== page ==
Amended final report on the safety assessment of glyceryl dilaurate, glyceryl diarachidate, glyceryl dibehenate, glyceryl dierucate, glyceryl dihydroxystearate, glyceryl diisopalmitate, glyceryl diisostearate, glyceryl dilinoleate, glyceryl dimyristate, glyceryl dioleate, glyceryl diricinoleate, glyceryl dipalmitate, glyceryl dipalmitoleate, glyceryl distearate, glyceryl palmitate lactate, glyceryl stearate citrate, glyceryl stearate lactate, and glyceryl stearate succinate.Int J Toxicol. 2007; 26 Suppl 3:1-30.IJ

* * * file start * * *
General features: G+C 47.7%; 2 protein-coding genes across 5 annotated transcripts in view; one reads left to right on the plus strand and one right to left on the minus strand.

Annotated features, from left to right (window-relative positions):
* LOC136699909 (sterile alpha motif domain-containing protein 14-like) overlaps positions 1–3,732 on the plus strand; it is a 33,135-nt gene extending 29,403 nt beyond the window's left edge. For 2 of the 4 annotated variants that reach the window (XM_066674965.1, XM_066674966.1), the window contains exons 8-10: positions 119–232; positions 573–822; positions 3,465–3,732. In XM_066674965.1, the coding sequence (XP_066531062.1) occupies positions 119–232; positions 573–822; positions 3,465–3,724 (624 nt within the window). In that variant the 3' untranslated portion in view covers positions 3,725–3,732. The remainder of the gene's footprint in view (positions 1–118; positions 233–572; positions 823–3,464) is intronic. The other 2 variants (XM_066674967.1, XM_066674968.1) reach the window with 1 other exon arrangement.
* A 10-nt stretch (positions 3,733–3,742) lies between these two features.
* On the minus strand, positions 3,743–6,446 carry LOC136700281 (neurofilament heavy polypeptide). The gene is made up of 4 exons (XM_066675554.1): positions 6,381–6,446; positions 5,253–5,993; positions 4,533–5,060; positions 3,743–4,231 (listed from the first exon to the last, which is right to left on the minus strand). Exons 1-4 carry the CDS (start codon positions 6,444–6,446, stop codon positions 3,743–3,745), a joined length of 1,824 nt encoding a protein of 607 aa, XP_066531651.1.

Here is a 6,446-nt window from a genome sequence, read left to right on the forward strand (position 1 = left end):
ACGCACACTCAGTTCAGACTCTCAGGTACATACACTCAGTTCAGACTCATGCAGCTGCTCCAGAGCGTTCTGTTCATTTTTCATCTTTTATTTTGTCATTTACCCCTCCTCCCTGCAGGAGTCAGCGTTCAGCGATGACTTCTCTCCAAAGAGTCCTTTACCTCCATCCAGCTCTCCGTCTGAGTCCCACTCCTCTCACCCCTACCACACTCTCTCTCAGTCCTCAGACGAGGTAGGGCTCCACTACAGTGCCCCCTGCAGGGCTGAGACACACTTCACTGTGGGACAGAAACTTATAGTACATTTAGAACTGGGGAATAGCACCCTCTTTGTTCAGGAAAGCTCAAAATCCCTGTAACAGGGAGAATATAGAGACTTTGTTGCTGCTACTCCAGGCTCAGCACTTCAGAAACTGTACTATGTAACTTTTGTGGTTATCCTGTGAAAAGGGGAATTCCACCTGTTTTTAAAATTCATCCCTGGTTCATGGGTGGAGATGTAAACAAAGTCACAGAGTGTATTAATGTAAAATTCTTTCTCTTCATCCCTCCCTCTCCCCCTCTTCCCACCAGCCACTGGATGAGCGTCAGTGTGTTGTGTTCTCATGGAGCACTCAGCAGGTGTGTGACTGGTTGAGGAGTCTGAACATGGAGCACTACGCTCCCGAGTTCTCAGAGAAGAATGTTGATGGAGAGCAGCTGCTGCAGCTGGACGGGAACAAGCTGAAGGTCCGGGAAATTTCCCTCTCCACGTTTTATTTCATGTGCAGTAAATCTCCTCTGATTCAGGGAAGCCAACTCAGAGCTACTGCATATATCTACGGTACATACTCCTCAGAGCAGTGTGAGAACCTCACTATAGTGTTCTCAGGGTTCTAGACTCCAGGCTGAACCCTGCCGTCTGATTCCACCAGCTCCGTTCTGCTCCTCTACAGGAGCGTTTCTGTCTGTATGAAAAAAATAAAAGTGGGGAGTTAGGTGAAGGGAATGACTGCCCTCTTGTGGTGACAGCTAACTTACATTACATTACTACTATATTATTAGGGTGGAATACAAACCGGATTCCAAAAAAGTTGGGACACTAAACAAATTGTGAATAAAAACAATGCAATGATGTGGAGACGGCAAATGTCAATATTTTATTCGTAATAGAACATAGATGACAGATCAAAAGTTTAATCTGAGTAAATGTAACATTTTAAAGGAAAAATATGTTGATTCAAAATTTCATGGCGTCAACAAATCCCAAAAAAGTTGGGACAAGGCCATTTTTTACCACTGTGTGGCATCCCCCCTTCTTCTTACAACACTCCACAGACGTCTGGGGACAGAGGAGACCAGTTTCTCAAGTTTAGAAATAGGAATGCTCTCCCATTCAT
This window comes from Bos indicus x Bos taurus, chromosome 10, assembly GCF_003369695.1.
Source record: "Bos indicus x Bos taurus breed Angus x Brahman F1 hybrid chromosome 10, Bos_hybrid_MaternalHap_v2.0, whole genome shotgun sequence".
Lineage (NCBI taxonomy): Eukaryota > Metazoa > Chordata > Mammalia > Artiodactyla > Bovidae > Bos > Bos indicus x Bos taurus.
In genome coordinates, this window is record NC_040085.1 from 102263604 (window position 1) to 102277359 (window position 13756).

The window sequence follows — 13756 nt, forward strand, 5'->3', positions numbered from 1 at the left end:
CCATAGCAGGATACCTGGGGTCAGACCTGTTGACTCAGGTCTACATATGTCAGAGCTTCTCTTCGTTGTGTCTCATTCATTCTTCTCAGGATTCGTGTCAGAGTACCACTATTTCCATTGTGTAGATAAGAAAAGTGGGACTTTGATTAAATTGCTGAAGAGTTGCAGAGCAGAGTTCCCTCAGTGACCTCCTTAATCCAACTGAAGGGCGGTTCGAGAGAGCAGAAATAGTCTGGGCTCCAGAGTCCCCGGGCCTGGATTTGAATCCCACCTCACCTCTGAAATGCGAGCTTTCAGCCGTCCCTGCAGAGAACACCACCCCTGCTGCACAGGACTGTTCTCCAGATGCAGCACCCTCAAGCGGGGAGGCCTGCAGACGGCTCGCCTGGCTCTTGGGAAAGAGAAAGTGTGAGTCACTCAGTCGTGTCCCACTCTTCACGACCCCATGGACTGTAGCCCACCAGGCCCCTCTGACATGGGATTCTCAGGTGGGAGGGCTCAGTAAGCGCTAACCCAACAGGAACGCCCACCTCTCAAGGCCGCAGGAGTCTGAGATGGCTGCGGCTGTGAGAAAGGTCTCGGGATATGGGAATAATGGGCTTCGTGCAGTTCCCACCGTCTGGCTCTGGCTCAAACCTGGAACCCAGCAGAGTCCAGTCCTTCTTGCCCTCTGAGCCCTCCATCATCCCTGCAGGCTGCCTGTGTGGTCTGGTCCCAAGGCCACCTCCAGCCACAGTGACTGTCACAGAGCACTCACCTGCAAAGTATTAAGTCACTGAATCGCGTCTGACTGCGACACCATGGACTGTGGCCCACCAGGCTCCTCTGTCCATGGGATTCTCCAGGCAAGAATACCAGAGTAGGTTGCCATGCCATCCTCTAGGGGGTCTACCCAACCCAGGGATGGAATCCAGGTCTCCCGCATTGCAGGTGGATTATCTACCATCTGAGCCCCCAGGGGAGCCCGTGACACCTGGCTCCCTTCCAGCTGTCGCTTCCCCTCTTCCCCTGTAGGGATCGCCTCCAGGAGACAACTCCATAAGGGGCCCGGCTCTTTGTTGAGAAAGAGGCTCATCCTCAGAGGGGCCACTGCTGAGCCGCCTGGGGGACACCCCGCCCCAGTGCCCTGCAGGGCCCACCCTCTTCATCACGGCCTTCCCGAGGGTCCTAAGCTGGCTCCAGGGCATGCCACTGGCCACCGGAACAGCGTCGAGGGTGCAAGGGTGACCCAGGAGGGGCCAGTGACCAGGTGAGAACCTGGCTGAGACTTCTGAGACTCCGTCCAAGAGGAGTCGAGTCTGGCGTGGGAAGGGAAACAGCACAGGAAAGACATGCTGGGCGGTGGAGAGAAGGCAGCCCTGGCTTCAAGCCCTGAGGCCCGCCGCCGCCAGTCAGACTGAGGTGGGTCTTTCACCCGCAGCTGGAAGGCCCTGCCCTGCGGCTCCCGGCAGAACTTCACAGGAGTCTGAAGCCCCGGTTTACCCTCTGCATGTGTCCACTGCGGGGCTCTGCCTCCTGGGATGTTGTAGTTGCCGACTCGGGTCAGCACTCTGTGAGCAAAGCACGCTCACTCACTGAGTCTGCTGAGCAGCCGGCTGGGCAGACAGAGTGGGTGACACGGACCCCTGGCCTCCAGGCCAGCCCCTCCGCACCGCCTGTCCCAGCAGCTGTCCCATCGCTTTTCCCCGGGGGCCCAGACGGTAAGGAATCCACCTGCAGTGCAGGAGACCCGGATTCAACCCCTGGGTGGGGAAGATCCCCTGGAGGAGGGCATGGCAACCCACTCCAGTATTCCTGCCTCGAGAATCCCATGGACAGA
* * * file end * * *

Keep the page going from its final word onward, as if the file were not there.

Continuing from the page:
Glyceryl Dilaurate, Glyceryl Diarachidate, Glyceryl Dibehenate, Glyceryl Dierucate, Glyceryl Dihydroxystearate, Glyceryl Diisopalmitate, Glyceryl Diisostearate, Glyceryl Dilinoleate, Glyceryl Dimyristate, Glyceryl Dioleate, Glyceryl Diricinoleate, Glyceryl Dipalmitate, Glyceryl Dipalmitoleate, Glyceryl Distearate, Glyceryl Palmitate Lactate, Glyceryl Stearate Citrate, Glyceryl Stearate Lactate, and Glyceryl Stearate Succinate are diacylglycerols (also known as diglycerides or glyceryl diesters) that function as skin conditioning agents - emollients in cosmetics. Only Glyceryl Dilaurate (up to 5%), Glyceryl Diisostearate (up to 43%), Glyceryl Dioleate (up to 2%), Glyceryl Distearate (up to 7%), and Glyceryl Stearate Lactate (up to 5%) are reported to be in current use. Production proceeds from fully refined vegetable oils, which are further processed using hydrogenation and fractionation techniques, and the end products are produced by reacting selected mixtures of the partly hydrogenated, partly fractionated oils and fats with vegetable-derived glycerine to yield partial glycerides. In the final stage of the production process, the products are purified by deodorization, which effectively removes pesticide residues and lower boiling residues such as residues of halogenated solvents and aromatic solvents. Diglycerides have been approved by the Food and Drug Administration (FDA) for use as indirect food additives. Nominally, these ingredients are 1,3-diglycerides, but are easily isomerized to the 1,2-diglycerides form. The 1,3-diglyceride isomer is not a significant toxicant in acute, short-term, subchronic, or chronic animal tests. Glyceryl Dilaurate was a mild primary irritant in albino rabbits, but not a skin sensitizer in guinea pig maximization tests. Diacylglycerol Oil was not genotoxic in the Ames test, in mammalian Chinese hamster lung cells, or in a rodent bone marrow micronucleus assay. An eye shadow containing 1.5% Glyceryl Dilaurate did not induce skin irritation in a single insult patch test, but mild skin irritation reactions to a foundation containing the same concentration were observed. A trade mixture containing an unspecified concentration of Glyceryl Dibehenate did not induce irritation or significant cutaneous intolerance in a 48-h occlusive patch test. In maximization tests, neither an eye shadow nor a foundation containing 1.5% Glyceryl Dilaurate was a skin sensitizer. Sensitization was not induced in subjects patch tested with 50% w/w Glyceryl Dioleate in a repeated insult, occlusive patch test. Glyceryl Palmitate Lactate (50% w/v) did not induce skin irritation or sensitization in subjects patch tested in a repeat-insult patch test. Phototoxicity or photoallergenicity was not induced in healthy volunteers tested with a lipstick containing 1.0% Glyceryl Rosinate. Two diacylglycerols, 1-oleoyl-2-acetoyl-sn-glycerol and 1,2-dipalmitoyl-sn-glycerol, did not alter cell proliferation (as determined by DNA synthesis) in normal human dermal fibroblasts in vitro at doses up to 10 microg/ml. In the absence of initiation, Glyceryl Distearate induced a moderate hyperplastic response in randomly bred mice of a tumor-resistant strain, and with 9,10-dimethyl-1,2-benzanthracene (DMBA) initiation, an increase in the total cell count was observed. In a glyceryl monoester study, a single application of DMBA to the skin followed by 5% Glyceryl Stearate twice weekly produced no tumors, but slight epidermal hyperplasia at the site of application. Glyceryl Dioleate induced transformation in 3-methylcholanthrene-initiated BALB/3T3 A31-1-1 cloned cells in vitro. A tumor-promoting dosing regimen that consisted of multiple applications of 10 mumol of a 1,2-diacylglycerol (sn-1,2-didecanoylglycerol) to female mice twice daily for 1 week caused more than a 60% decrease in protein kinase C (PKC) activity and marked epidermal hyperplasia. Applications of 10 micromol sn-1,2-didecanoylglycerol twice weekly for 1 week caused a decrease in cytosolic PKC activity, an increase in particulate PKC activity, and no epidermal hyperplasia. In studies of the tumor-promoting activity of 1,2-diacylglycerols, dose and the exposure regimen by which the dose is delivered play a role in tumor promotion. The 1,2-diacylglycerol-induced activation of PKC may also relate to the saturation of the fatty acid in the 1 or 2 position; 1,2-Diacylglycerols with two saturated fatty acids are less effective. Also, the activity of 1,2-diacylglycerols may be reduced when the fatty acid moiety in the structure is a long-chain fatty acid. A histological evaluation was performed on human skin from female volunteers (18 to 56 years old) who had applied a prototype lotion or placebo formulation, both containing 0.5% Glyceryl Dilaurate, consecutively for 16 weeks or 21 weeks. Skin irritation was not observed in any of the subjects tested. Biopsies (2 mm) taken from both legs of five subjects indicated no recognizable abnormalities of the skin; the epidermis was normal in thickness, and there was no evidence of scaling, inflammation, or neoplasms in any of the tissues that were evaluated. The Cosmetic Ingredient Review (CIR) Expert Panel considered that the available safety test data indicate that diglycerides in the 1,3-diester form do not present any significant acute toxicity risk, nor are these ingredients irritating, sensitizing, or photosensitizing. Whereas no data are available regarding reproductive or developmental toxicity, there is no reason to suspect any such toxicity because the dermal absorption of these chemicals is negligible. The Panel noted that these nominally 1,3-diglycerides contain 1,2-diglycerides, raising the concern that 1,2-diglycerides could potentially induce hyperplasia. Data regarding the induction of PKC and the tumor promotion potential of 1,2-diacylglycerols increased the level of concern. Most of the diglycerides considered in this safety assessment, however, have fatty acid chains longer than 14 carbons and none have mixed saturated/unsaturated fatty acid moieties. The Panel considered it particularly important that a 21-week use study of a prototype lotion containing 0.5% Glyceryl Dilaurate (a 14-carbon chain fatty acid) indicated no evidence of scaling, inflammation, or neoplasms in biopsy specimens. Also, DNA synthesis assays on Glyceryl Dilaurate and Glyceryl Distearate indicated that neither chemical altered cell proliferation (as determined by DNA synthesis) in normal human dermal fibroblasts in vitro at doses up to 10 microg/ml. The Panel understands that use testing is a common practice in industry and, if histopathology data are collected, the Panel believes that such an approach can demonstrate an absence of epidermal hyperplasia. Because the concentration of these ingredients can vary (up to 43% for Glyceryl Diisostearate in lipstick), the frequency of application can be several times daily, and the proportion of diglycerides that are inactive 1,3 isomers versus potentially biologically active 1,2 isomers is unknown, the Panel believes that each use should be examined to ensure the absence of epidermal hyperplasia during product development and testing. In the absence of inhalation toxicity data on the Glyceryl Diesters in this safety assessment, the Panel determined that these ingredients can be used safely in aerosolized products because they are not respirable. The Panel recognizes that certain ingredients in this group are reportedly used in a given product category, but the concentration of use is not available. For other ingredients in this group, information regarding use concentration for specific product categories is provided, but the number of such products is not known. In still other cases, an ingredient is not in current use, but may be used in the future. Although there are gaps in knowledge about product use, the overall information available on the types of products in which these ingredients are used and at what concentration indicate a pattern of use. Within this overall pattern of use, the CIR Expert Panel considers all ingredients in this group to be safe.